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A life-threatening complication due to pulmonary haemorrhage following hump-nosed viper bite



Hump-nosed viper bite, the commonest venomous snake bite in Sri Lanka, is associated with significant morbidity. Specific anti-venom is not available for hump-nosed viper envenomation which is usually managed with supportive treatment. Pulmonary haemorrhage is an unusual manifestation of hump-nosed viper bite. Here we present a case of hump-nosed viper envenomation which complicated by pulmonary haemorrhage and was successfully treated with systemic steroids. To the best of our knowledge, it has not been reported in the literature before.

Case presentation

A previously healthy 55-year-old man presented to the local hospital 18 h after a hump-nosed viper bite. He developed bilateral severe pulmonary haemorrhages, evidenced by rapid desaturation which needed intubation and mechanical ventilation, bleeding from the endotracheal tube and bilateral alveolar shadows in a chest x-ray. He had no other bleeding manifestations. Because of the life-threatening situation, he was treated with methylprednisolone pulse therapy. There was a rapid improvement of hypoxia with a resolution of x-ray changes. He was successfully weaned off from the ventilation after 24 h.


This case highlights the importance of suspecting pulmonary haemorrhage in a patient who develops desaturation and alveolar shadow following hump-nosed viper bite even in the absence of other bleeding manifestation. Early and timely treatment with systemic steroid can be lifesaving in such patients.

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Hump-nosed viper (HNV) bite is one of the medically important envenomation in the Indian subcontinent which causes significant morbidity and mortality [1]. It can cause a variety of clinical manifestations such as local inflammation, blistering and systemic envenomation such as haematological manifestations and acute kidney injury [2].

Although coagulopathy is reported frequently pulmonary haemorrhage is an unusual manifestation of hump-nosed viper bite [3, 4]. Here we report a patient who developed pulmonary haemorrhage which was successfully treated with systemic steroids. This highlights the importance of suspecting pulmonary haemorrhage in a patient who de-saturate with alveolar shadows in chest x-ray despite the absence of overt coagulopathy, and the rapid response to methyl prednisolone.

Case presentation

A 55-year-old previously healthy man from the western province of Sri Lanka was admitted to Colombo South Teaching Hospital (CSTH) 18 h after an HNV bite. He was initially managed in a peripheral hospital and later transferred as he was anuric for 8 h. He also had vomiting and loose stools. Fang marks were seen on the fifth left toe with pain, minimal swelling and two blisters on the dorsum of the foot. The killed snake was identified by the medical officer as an HNV. He was conscious and rational with a pulse rate of 100 bpm, blood pressure 150/100 mmHg and oxygen saturation of 98%. There was no bleeding tendency or neurological manifestations. Bedside whole blood clotting time was less than 20 min on admission to the peripheral hospital and at 18 h when seen at the CSTH. Polyvalent antivenom was not given as it is ineffective in neutralizing HNV toxicity and carry a high risk of side effects.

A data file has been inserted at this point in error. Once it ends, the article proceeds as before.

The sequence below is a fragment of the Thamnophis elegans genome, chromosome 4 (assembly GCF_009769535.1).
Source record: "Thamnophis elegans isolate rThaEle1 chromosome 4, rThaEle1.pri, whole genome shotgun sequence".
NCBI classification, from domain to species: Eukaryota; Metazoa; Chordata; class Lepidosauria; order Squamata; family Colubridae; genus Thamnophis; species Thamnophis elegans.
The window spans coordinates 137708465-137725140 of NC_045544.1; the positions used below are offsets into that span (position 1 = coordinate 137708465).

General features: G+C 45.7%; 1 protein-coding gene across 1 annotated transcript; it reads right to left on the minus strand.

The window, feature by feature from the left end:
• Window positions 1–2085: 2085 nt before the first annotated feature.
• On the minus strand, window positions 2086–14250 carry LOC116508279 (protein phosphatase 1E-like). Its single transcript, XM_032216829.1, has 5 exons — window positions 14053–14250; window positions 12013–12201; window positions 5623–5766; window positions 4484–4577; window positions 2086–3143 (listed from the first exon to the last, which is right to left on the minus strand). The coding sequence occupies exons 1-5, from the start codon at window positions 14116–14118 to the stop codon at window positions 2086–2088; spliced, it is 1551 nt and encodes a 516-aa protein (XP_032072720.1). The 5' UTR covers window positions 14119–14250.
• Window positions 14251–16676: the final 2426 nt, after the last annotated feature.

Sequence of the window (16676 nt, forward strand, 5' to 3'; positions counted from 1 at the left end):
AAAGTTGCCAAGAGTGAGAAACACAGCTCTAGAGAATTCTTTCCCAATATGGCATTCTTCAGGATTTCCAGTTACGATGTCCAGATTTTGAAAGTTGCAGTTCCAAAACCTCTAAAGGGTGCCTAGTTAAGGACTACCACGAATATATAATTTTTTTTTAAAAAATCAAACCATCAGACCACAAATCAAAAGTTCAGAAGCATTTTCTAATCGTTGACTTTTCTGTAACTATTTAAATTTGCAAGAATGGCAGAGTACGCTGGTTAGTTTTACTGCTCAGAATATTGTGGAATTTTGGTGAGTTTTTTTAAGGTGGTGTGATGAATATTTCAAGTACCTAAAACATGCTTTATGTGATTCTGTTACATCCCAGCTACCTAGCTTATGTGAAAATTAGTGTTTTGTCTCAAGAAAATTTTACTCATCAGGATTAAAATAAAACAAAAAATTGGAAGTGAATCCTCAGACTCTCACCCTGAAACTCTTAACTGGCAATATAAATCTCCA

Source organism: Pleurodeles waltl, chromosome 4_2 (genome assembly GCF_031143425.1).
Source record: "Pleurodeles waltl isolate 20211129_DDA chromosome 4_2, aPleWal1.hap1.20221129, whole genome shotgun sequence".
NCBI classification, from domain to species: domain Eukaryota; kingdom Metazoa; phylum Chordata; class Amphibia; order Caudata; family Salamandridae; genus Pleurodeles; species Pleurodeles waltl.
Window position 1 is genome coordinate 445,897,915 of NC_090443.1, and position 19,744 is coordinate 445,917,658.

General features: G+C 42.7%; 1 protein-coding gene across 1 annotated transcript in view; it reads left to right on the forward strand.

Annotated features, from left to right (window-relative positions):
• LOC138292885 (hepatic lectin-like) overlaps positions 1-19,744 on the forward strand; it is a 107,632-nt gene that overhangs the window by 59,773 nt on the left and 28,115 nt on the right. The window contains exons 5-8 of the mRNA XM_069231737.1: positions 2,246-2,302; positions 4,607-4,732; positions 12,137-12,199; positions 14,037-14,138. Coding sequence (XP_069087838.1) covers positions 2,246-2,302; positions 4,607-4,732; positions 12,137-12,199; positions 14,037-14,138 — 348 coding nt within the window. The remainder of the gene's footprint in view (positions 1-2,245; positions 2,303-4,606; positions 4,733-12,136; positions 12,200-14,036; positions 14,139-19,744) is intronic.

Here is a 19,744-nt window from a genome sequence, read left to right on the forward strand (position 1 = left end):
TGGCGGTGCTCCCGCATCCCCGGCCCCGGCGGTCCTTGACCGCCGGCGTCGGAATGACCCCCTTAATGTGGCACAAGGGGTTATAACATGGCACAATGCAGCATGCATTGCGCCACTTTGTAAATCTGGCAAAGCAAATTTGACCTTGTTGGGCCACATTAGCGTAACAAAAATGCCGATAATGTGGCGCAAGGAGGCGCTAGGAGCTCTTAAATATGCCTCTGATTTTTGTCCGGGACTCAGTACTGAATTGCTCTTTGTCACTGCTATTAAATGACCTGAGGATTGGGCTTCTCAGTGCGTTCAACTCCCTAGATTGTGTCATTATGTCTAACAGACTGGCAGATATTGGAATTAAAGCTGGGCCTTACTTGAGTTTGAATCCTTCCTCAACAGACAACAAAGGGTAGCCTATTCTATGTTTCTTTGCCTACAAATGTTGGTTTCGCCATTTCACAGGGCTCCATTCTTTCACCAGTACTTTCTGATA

Initial investigations revealed, haemoglobin 13.2 g/dl, white cells 13.2 × 109/L, platelets 68 × 109/L, serum sodium 143 mmol/L, serum potassium 4.2 mmol/L and serum creatinine 3.2 mg/dl. On the 2nd day, haematological investigations revealed, haemoglobin 10.5 g/dl, white blood cells 14.1 × 109/L and platelets 58 × 109/L, whole blood clotting time > 20 min, PT/INR 1.7 (reference range: < 1.1) and APTT 48 s (30–40s). Total bilirubin 62.14 μmol/L (5–21) with direct bilirubin 10.08 μmol/L (< 3.4), serum alanine aminotransferase (ALT) 171 U/L (10–40), serum aspartate aminotransferase (AST) 808 U/L (10–35), Creatine kinase (CK) 750 U/L (15–105), serum lactate dehydrogenase (LDH) 2370 U/L (230–460) and serum creatinine was 409 μmol/L (70–120). Blood picture revealed fragmented red cells and thrombocytopenia suggestive of microangiopathic haemolytic anaemia (MAHA). In view of thrombotic microangiopathy (TMA), he was transfused with fresh frozen plasma with the improvement of INR and APTT. The patient was commenced on haemodialysis due to acute kidney injury (AKI).

On the 3rd day, he became tachypneic with de-saturation and blood gases revealed PH 7.21, PCO2 45 mmHg, PO2 31 mmHg HCO3 12.4 mEq/L. He was intubated and started on mechanical ventilation. Bleeding through the endotracheal tube was noted but there was no bleeding from elsewhere. Chest x-ray revealed bilateral alveolar shadowing suggestive of pulmonary haemorrhages (Fig. 1). At this time his platelet count was 56 × 109/L, INR 1.1, APTT 40 s, thrombo-elastometry showed only a deficiency of platelets. Due to the life-threatening nature of the situation, he was commenced on intravenous methylprednisolone 1 g pulse therapy daily along with FFP and platelet transfusions. There was a rapid improvement of hypoxia with the resolution of chest x-ray changes during the next 48 h. We discontinued steroid therapy after 3 days as there was no further bleeding and chest x-ray changes were resolving (Fig. 2).

Fig. 1

Bilateral alveolar shadowing suggestive of pulmonary haemorrhages

Fig. 2

Resolution of pulmonary haemorrhage after steroid therapy

Because of, persistent TMA as evidenced by a further drop in haemoglobin (8 mg/dl) and platelets (28 × 109/L) plasmapheresis was commenced and continued for 6 cycles. Despite the effective treatment of TMA, the patient went on to develop dry gangrene of toes on both feet (Fig. 3). Renal function did not improve and required long term maintenance haemodialysis. He underwent renal transplantation 11 months after the incident due to end-stage renal disease.